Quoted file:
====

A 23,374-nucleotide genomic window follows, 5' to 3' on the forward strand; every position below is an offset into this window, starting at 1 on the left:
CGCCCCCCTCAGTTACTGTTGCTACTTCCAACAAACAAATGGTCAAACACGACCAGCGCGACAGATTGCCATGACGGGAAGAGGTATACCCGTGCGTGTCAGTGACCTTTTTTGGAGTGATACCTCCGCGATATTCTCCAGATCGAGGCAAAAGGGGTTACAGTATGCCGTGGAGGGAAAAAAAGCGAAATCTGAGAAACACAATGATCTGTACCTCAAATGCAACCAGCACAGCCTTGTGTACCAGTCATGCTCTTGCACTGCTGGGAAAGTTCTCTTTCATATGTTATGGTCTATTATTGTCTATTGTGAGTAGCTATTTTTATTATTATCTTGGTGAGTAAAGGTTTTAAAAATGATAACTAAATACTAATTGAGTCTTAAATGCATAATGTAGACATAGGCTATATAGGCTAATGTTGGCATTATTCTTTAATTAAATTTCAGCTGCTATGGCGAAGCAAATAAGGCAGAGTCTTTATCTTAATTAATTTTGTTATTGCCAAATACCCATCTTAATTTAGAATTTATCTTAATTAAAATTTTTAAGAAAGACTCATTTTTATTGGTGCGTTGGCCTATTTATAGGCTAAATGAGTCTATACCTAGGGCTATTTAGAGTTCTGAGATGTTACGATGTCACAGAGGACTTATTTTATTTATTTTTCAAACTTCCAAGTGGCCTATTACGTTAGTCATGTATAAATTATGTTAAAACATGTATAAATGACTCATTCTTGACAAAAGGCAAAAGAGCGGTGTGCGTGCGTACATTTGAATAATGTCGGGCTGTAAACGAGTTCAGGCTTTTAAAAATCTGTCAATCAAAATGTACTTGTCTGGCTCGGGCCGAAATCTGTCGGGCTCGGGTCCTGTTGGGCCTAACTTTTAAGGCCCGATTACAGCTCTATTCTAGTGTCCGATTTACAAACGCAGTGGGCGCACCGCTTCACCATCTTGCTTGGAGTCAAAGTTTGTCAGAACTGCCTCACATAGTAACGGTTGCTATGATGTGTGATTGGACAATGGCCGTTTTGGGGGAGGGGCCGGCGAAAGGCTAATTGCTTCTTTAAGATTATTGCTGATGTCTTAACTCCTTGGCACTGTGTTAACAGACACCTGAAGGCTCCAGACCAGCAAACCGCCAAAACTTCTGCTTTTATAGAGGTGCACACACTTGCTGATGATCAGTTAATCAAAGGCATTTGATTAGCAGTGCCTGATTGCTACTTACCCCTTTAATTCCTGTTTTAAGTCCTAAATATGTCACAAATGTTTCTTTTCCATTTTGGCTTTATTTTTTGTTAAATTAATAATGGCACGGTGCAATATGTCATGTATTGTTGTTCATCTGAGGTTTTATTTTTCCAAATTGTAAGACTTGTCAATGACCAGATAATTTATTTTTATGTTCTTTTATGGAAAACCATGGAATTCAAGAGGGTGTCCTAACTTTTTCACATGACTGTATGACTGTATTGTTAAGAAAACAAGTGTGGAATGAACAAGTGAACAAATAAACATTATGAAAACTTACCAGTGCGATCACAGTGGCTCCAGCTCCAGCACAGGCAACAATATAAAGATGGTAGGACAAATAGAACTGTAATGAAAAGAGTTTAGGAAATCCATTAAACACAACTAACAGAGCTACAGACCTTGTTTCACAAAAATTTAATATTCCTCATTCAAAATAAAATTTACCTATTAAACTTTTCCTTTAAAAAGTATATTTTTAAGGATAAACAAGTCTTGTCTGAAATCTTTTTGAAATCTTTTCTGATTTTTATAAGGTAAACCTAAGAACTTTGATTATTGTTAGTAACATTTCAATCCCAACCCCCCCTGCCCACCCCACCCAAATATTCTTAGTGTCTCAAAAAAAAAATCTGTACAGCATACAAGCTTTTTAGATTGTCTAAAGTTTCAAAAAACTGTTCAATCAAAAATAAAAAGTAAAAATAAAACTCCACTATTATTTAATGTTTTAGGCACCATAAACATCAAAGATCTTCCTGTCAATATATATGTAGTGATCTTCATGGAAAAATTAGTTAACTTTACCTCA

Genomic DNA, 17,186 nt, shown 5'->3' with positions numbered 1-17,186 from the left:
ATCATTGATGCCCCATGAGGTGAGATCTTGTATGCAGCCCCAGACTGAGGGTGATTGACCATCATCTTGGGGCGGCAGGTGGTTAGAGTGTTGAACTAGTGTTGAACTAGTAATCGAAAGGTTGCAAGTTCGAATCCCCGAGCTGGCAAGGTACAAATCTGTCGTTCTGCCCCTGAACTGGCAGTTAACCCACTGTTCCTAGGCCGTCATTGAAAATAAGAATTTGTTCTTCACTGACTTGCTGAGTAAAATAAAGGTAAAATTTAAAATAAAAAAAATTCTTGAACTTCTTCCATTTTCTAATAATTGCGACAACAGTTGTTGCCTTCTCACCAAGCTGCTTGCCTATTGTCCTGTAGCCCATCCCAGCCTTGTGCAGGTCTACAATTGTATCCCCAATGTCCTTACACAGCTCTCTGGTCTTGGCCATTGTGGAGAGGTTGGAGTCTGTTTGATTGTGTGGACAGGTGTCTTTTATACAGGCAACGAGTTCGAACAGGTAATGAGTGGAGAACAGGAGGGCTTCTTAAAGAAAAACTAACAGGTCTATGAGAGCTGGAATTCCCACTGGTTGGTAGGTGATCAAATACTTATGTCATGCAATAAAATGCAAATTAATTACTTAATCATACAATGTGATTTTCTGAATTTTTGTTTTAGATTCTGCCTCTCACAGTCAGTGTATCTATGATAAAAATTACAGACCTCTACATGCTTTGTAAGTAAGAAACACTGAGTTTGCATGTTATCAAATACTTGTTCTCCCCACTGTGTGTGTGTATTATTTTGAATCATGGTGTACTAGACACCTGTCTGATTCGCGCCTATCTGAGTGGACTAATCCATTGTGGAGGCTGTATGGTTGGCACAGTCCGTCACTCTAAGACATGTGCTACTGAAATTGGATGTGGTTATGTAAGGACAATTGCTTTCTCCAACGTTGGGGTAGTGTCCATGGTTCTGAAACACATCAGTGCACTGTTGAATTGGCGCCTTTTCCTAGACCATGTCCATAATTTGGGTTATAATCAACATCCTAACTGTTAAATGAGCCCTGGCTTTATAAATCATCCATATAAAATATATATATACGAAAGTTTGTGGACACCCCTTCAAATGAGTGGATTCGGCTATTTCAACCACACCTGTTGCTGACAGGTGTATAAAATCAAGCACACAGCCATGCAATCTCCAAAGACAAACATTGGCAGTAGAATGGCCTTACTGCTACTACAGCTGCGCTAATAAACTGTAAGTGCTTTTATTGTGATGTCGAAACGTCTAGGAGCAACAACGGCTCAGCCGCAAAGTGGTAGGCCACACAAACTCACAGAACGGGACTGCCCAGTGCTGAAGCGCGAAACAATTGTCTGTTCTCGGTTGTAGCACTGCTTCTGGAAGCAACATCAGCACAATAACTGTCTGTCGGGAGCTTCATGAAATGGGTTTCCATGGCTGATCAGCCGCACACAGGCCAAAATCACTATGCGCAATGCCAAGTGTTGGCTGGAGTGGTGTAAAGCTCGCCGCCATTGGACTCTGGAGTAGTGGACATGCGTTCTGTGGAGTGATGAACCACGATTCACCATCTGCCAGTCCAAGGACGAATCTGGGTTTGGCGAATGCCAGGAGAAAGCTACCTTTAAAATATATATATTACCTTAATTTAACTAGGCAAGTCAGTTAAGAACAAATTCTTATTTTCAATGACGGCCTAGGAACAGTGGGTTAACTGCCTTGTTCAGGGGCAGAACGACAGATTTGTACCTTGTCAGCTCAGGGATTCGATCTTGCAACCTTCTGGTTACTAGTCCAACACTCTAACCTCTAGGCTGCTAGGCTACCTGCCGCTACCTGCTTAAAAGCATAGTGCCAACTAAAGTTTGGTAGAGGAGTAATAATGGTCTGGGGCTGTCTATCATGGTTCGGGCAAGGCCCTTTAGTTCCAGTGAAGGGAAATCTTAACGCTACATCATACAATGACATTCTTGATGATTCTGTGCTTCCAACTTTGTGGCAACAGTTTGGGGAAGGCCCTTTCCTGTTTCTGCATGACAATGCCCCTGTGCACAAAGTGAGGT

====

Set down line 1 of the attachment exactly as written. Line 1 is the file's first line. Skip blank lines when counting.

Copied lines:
A 23,374-nucleotide genomic window follows, 5' to 3' on the forward strand; every position below is an offset into this window, starting at 1 on the left: